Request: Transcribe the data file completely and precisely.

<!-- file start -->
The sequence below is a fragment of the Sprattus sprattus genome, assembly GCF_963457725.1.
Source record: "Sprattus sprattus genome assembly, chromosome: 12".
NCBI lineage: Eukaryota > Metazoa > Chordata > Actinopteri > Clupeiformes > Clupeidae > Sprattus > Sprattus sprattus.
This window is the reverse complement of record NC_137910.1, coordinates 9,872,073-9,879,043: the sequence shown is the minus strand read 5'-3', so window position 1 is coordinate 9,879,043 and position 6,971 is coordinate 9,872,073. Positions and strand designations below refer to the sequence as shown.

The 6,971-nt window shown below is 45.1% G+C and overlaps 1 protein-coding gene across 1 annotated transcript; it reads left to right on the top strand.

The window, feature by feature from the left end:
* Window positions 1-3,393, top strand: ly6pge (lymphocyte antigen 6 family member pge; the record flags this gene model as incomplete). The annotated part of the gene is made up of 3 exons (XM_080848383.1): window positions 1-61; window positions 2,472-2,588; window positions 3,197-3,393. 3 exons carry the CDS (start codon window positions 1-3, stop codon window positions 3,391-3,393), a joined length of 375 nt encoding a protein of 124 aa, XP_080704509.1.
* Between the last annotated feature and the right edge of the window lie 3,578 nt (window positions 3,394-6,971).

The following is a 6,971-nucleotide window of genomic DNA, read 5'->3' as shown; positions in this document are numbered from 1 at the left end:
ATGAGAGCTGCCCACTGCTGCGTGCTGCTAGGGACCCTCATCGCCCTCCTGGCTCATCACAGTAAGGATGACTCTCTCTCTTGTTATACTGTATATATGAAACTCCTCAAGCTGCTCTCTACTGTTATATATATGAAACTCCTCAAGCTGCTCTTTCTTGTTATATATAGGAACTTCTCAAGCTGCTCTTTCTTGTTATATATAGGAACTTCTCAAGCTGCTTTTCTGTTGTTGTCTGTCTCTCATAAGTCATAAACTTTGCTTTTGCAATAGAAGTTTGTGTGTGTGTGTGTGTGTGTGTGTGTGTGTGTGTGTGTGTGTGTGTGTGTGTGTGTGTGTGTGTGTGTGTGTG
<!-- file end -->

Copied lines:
The sequence below is a fragment of the Sprattus sprattus genome, assembly GCF_963457725.1.
Source record: "Sprattus sprattus genome assembly, chromosome: 12".
NCBI lineage: Eukaryota > Metazoa > Chordata > Actinopteri > Clupeiformes > Clupeidae > Sprattus > Sprattus sprattus.
This window is the reverse complement of record NC_137910.1, coordinates 9,872,073-9,879,043: the sequence shown is the minus strand read 5'-3', so window position 1 is coordinate 9,879,043 and position 6,971 is coordinate 9,872,073. Positions and strand designations below refer to the sequence as shown.

The 6,971-nt window shown below is 45.1% G+C and overlaps 1 protein-coding gene across 1 annotated transcript; it reads left to right on the top strand.

The window, feature by feature from the left end:
* Window positions 1-3,393, top strand: ly6pge (lymphocyte antigen 6 family member pge; the record flags this gene model as incomplete). The annotated part of the gene is made up of 3 exons (XM_080848383.1): window positions 1-61; window positions 2,472-2,588; window positions 3,197-3,393. 3 exons carry the CDS (start codon window positions 1-3, stop codon window positions 3,391-3,393), a joined length of 375 nt encoding a protein of 124 aa, XP_080704509.1.
* Between the last annotated feature and the right edge of the window lie 3,578 nt (window positions 3,394-6,971).

The following is a 6,971-nucleotide window of genomic DNA, read 5'->3' as shown; positions in this document are numbered from 1 at the left end:
ATGAGAGCTGCCCACTGCTGCGTGCTGCTAGGGACCCTCATCGCCCTCCTGGCTCATCACAGTAAGGATGACTCTCTCTCTTGTTATACTGTATATATGAAACTCCTCAAGCTGCTCTCTACTGTTATATATATGAAACTCCTCAAGCTGCTCTTTCTTGTTATATATAGGAACTTCTCAAGCTGCTCTTTCTTGTTATATATAGGAACTTCTCAAGCTGCTTTTCTGTTGTTGTCTGTCTCTCATAAGTCATAAACTTTGCTTTTGCAATAGAAGTTTGTGTGTGTGTGTGTGTGTGTGTGTGTGTGTGTGTGTGTGTGTGTGTGTGTGTGTGTGTGTGTGTGTGTGTGTG